Peripheral artery disease (PAD): symptoms, diagnosis, treatment.
Peripheral Artery Disease (PAD) is a common circulatory problem in which plaque builds up in the arteries of the extremities, most commonly in the legs. This buildup of plaque reduces blood flow to the legs, leading to symptoms such as leg pain, numbness, and fatigue. PAD is often associated with other conditions such as diabetes, high blood pressure, and high cholesterol.
The most common symptom of PAD is intermittent claudication, which is cramping pain in the legs that occurs when walking or exercising and is relieved by rest. Other symptoms may include leg numbness, coldness, sores that do not heal, color changes in the feet, and slow growth of toenails.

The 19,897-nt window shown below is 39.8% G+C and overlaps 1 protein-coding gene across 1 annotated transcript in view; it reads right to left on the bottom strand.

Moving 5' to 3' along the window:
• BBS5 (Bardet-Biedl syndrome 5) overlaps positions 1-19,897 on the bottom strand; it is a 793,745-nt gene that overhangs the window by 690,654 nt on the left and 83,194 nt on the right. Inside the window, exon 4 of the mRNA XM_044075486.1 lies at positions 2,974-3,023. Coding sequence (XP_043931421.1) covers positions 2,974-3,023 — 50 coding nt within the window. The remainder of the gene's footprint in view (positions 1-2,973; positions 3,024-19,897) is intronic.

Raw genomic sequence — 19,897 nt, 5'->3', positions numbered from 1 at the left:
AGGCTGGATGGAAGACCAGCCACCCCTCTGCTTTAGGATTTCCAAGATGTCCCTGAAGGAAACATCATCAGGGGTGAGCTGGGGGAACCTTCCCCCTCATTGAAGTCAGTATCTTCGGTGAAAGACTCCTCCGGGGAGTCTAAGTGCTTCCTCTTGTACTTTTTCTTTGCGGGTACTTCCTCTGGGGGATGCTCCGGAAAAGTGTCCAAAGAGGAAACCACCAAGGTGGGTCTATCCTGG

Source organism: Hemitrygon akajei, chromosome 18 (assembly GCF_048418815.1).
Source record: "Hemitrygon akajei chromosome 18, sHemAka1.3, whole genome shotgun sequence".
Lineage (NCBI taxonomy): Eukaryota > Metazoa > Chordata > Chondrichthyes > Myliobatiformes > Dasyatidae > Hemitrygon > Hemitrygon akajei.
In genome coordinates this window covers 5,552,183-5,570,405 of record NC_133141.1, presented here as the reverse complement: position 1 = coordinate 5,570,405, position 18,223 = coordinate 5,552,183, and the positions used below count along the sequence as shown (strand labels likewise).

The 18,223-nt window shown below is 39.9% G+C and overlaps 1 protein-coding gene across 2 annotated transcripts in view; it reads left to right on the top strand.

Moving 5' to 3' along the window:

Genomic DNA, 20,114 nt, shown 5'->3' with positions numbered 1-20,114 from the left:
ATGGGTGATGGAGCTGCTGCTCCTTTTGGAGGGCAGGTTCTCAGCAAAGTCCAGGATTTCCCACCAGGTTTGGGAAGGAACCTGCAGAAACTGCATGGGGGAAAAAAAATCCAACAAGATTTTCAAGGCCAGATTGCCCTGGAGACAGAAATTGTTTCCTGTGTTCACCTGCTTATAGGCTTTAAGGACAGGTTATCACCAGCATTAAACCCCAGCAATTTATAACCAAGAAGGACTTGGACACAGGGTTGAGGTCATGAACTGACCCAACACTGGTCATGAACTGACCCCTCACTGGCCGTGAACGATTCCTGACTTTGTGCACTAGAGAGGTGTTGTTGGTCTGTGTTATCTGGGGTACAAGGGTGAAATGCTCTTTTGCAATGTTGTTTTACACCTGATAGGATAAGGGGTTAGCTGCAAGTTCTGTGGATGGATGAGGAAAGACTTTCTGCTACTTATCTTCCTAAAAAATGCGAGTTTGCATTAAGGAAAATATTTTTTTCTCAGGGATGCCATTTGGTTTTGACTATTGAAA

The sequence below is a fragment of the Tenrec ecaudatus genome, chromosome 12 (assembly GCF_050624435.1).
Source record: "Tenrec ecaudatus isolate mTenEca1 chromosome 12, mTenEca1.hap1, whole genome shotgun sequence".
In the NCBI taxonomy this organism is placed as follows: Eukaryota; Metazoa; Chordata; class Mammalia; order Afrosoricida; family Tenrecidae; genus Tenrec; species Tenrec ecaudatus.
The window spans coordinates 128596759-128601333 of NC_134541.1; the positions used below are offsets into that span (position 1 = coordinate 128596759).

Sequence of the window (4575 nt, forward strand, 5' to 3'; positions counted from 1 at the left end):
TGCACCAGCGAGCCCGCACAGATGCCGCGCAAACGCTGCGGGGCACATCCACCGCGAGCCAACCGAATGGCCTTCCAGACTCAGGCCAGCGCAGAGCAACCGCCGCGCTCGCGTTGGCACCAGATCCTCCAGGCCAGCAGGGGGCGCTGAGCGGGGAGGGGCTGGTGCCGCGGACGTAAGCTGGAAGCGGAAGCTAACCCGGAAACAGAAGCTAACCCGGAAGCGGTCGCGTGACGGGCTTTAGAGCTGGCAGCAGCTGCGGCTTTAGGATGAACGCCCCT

Diagnosis of PAD is done through physical exam, medical history, and imaging tests such as ultrasounds and angiograms. It is important to diagnose PAD early as it can increase your risk for heart attack or stroke.
Treatment of PAD typically involves lifestyle changes such as quitting smoking, controlling your cholesterol and blood pressure, and exercising regularly. Your doctor may also prescribe medications such as statins, anticoagulants, and antiplatelet drugs. In some cases, surgery or angioplasty may be recommended to open blocked arteries.